West End favourite Perfect Nonsense heads to Hong Kong
Robert and David Goodale talk about reviving comedy show Perfect Nonsense which begins a 12-day run in Hong Kong next week
When Robert and David Goodale were invited to transform a one-hour one-man comedy show Robert had performed 20 years before at the Edinburgh Festival into a full-length play, their first reaction was: no way.
After all, David was “61-and-a-bit” (it was five years ago: he is now 66-and-three-quarters) and his younger brother was 57, and the show featured PG Wodehouse’s narrator Bertie Wooster, whom neither of them were quite of an age to play any more.
But the producer, Mark Goucher, was persuasive. Which is just as well. Because Perfect Nonsense launched straight into the West End, won a prestigious award, has been translated into several languages, has made people laugh all over the world, and looks like it might lead to a TV series spin-off.
The production is coming to town and will be staged at the Drama Theatre, Hong Kong Academy for Performing Arts, for a 12-day run starting on September 14.
All the best comedies have a splinter of sadness in them, and for Perfect Nonsense that is the memory of Robert’s twin brother Andy, who died 14 years ago in his late 40s.
“Andy was a complete Wodehouse fanatic who got me and David interested,” Robert says. “I’m sure he’d have been a part of it. He got the whole thing going.”
“It’s our memorial for him in a way,” says David.
“He and a mutual friend of ours used to bat Wodehouse-isms back and forth to each other during the early hours of the morning and it was hysterical,” Robert recalls. “The whisky helped make it good, but the Wodehouse made it wonderful.”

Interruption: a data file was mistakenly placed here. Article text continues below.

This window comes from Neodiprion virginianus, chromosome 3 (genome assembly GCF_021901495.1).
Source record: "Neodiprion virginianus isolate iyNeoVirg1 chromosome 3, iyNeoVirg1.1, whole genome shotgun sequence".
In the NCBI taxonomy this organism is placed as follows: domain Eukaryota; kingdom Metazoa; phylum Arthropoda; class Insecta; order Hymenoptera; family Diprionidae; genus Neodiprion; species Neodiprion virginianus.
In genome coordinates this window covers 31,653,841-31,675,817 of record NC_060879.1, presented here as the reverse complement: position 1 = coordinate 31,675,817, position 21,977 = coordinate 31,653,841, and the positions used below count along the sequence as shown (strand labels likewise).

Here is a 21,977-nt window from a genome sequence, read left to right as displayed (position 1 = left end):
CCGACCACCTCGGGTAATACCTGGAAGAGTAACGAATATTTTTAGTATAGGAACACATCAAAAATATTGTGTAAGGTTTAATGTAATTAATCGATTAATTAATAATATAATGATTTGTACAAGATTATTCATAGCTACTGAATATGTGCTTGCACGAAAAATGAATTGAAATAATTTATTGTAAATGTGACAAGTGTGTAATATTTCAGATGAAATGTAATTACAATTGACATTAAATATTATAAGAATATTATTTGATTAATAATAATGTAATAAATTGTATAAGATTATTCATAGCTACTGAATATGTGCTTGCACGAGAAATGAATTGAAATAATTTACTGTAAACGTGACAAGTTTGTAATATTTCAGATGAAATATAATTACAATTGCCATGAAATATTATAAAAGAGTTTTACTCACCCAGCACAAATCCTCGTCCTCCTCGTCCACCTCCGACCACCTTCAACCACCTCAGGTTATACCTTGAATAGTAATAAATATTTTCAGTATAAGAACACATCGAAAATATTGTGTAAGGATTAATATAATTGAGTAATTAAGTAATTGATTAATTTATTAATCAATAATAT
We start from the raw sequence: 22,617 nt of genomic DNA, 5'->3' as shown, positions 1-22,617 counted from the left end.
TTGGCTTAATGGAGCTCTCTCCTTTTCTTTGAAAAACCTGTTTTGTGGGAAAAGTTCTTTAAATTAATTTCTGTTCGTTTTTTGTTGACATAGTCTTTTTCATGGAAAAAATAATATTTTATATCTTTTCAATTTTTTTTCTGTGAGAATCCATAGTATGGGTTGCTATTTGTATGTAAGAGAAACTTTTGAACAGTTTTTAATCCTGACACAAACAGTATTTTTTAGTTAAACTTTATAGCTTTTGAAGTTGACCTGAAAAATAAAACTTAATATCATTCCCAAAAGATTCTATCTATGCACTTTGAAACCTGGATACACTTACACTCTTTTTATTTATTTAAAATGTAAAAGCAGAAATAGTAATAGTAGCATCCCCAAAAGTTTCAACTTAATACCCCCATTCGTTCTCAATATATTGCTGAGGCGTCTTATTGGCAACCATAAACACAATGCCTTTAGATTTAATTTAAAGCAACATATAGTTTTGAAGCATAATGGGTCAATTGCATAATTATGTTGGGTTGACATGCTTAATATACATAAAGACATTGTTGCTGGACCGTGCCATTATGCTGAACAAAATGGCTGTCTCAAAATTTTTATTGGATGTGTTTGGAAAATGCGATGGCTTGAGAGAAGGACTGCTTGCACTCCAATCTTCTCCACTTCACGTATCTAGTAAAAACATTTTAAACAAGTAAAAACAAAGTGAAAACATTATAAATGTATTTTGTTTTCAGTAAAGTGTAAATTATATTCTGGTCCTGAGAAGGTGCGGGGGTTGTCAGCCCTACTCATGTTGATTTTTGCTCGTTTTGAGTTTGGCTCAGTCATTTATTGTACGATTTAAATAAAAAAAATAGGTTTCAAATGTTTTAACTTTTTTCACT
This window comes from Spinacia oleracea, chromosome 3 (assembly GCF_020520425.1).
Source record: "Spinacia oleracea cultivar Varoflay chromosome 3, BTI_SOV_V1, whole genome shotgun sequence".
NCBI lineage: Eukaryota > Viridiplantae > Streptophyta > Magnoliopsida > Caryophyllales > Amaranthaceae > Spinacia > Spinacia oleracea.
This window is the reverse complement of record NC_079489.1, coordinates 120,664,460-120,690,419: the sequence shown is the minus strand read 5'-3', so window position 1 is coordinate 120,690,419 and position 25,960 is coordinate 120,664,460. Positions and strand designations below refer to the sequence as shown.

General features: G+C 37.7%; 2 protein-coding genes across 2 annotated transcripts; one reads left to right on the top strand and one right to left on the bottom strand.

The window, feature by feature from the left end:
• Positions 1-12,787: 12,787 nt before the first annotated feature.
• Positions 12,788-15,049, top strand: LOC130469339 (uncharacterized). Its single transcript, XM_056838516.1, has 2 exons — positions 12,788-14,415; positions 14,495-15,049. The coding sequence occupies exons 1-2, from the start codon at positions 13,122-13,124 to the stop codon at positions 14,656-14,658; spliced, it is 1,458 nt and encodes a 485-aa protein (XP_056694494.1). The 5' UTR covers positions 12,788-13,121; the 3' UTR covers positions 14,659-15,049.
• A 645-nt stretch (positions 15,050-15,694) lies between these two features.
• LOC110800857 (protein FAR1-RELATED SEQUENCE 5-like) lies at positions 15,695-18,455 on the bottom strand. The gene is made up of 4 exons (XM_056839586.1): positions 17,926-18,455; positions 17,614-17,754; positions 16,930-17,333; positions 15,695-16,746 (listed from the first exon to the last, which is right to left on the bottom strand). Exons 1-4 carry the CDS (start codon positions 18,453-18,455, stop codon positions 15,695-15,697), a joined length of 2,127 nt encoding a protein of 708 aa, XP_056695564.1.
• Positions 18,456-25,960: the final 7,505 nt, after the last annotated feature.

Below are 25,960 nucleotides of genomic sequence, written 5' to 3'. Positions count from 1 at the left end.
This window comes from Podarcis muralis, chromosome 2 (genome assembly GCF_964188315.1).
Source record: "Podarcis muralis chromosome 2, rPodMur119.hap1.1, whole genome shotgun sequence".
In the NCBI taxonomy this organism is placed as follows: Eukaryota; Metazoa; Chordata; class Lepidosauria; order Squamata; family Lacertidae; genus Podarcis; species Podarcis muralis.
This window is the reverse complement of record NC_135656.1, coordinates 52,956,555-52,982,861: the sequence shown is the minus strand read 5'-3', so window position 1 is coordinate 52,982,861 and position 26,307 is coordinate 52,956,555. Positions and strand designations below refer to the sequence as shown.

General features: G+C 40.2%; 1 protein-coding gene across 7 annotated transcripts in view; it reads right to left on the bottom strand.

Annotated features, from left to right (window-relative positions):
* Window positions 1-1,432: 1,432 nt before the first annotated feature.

In 1987 Robert got a stand-up comedy booking for Edinburgh and then looked around in panic for something to base it around. Andy suggested Wodehouse, and Robert picked up Right Ho, Jeeves, the second Jeeves and Wooster novel.
“I read the first page, and it was almost like Bertie, who narrates it, was talking to a theatre of people. So I thought that would be a brilliant way to approach it.”
Four years later, he and David adapted another book, The Code of the Woosters, using similar principles. Robert cut the text down to the best episodes and made it a one-hour piece. The show went down well and then they forgot about it.
Then two decades later David had dinner with Goucher.
“And he said, you know that one-man PG Wodehouse show Bobby did in Edinburgh? Do you think he’d be interested in reviving it? And I said I think he’s a bit long in the tooth now.”
But Goucher pushed, and suggested they make it a two-man show.
At first the brothers were horrified: it was either a one-man show or you just did it like an ordinary play and made it for a cast of 12. But then they remembered the book was about Jeeves as well as Wooster, and the whole thing came together.
“That gave uslicence to bring in the lunacy of our youth as we realised it was a show where anything goes.”
The conceit was that Wooster is doing a one-man show in the West End and needs Jeeves to stop him from making it a disaster.